Dona Flor e Seus Dois Maridos
DONA FLOR E SEUS DOIS MARIDOS
(Dona Flor and Her Two Husbands)
Director: Bruno Barreto
Production: Produções cinematográficas L.C. Barreto; Eastmancolor, 35mm; running time: 110 minutes. Released in 1976. Filmed in Salvador and Rio de Janeiro.
Producers: Luis Carlos Barreto, Newton Rique, Cia Serrador, Paula Cezar Sesso, Nelson Potro; screenplay: Bruno Barreto; adapters: Eduardo Coutinho, Leopoldo Serran; photography: Maurilo Salles; editor: Raimundo Higino; assistant director: Jorge Duran, Emiliano Ribeiro; art director: Anisio Medeiros; music: Chico Buarque de Holanda; songs: Simone; sound: Walter Gulart, Antonio Cezar.
Cast: Sonia Braga (Dona Flor); José Wilker (Vadinho); Mauro Mendonça (Teodoro); Dinorah Brillanti (Rozilda); Nelson Xavier (Mirandão); Arthur Costa Filho (Carlinhos); Rui Rezende (Cazuza); Mario Gusmão (Arigof); Nelson Dantas (Clodoaldo); Haydil Linhares (Norma); Nilda Spencer (Dinorá); Silvia Cadaval (Jacy); Helio Ary (Venceslau Diniz); Mara Rúbia (Claudete); Manfredo Colassanti (Pelanchi).
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Irrespective of its other qualities, Dona Flor e seus dois maridos is noteworthy for having attracted an audience larger than any other Brazilian film. Due to the serious crisis curtailing the output of the Brazilian film industry over the last few years, the film's public of 12 million spectators is unlikely to be surpassed before the end of the century. Bruno Barreto was aged 21 when Dona Flor was launched in November 1976, but, despite his youth, was not a newcomer on the film scene. He is the son of Luiz Carlos Barreto, one of the most important Brazilian producers, responsible for several significant films during the Cinema Novo period. Bruno Barreto grew up in the film world; at the age of 11 he started to film in 16 mm, and at the age of 17 concluded his first feature film, Tati, a Garota, establishing not only his precocity, but also a propensity for easy communication with the masses.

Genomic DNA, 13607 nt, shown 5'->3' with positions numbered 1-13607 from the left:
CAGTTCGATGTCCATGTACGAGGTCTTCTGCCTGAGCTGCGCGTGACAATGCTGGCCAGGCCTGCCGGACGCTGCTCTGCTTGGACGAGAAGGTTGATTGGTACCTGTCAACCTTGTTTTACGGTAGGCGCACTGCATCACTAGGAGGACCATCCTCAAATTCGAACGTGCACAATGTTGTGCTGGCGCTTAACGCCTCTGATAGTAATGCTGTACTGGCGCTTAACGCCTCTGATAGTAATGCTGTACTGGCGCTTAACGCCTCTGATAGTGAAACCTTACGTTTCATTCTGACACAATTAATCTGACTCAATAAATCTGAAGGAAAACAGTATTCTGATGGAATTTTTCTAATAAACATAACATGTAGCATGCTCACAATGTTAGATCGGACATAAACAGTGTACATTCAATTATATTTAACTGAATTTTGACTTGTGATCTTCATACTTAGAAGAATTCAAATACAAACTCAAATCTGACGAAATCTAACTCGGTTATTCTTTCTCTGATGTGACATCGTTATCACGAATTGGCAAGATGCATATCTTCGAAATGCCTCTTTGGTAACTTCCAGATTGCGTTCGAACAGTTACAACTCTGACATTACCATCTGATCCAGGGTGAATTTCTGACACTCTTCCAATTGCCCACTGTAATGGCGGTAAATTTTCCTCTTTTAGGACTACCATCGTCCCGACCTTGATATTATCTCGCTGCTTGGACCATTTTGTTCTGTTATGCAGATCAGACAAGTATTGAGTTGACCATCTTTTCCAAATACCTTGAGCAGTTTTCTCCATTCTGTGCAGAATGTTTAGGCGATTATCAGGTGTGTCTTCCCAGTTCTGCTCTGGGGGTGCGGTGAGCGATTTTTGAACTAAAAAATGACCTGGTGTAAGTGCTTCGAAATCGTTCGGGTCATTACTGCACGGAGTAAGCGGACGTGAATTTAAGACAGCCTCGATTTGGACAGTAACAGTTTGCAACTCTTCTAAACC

What, then, is the secret of the incredible success of Dona Flor, whose impact in Brazil is unparalleled and whose repercussion abroad was such as to provoke a lackluster remake (Kiss Me Goodbye, directed by Robert Mulligan, with Sally Field and James Caan in the leading roles)?
In one sequence, Dona Flor (Sonia Braga) shows pupils at her tiny cookery school how to prepare a typically Bahian dish, spicy and exotic. Bruno Barreto used a variety of related ingredients in teasing the palate of the public: he took to the screen the best-selling novel of Brazil's premier popular author, Jorge Amado; he gave the title role to Sonia Braga, then a star of daily television series, whose greatest success to date had been the lead in Gabriela Clove and Cinnamon, also by Jorge Amado. To these, Barreto added other piquant—for their times—ingredients: the nudity of Sonia Braga and the bed scenes, which took on a forbidden flavour in a country traumatized, both culturally and politically, by the repression of the military regime.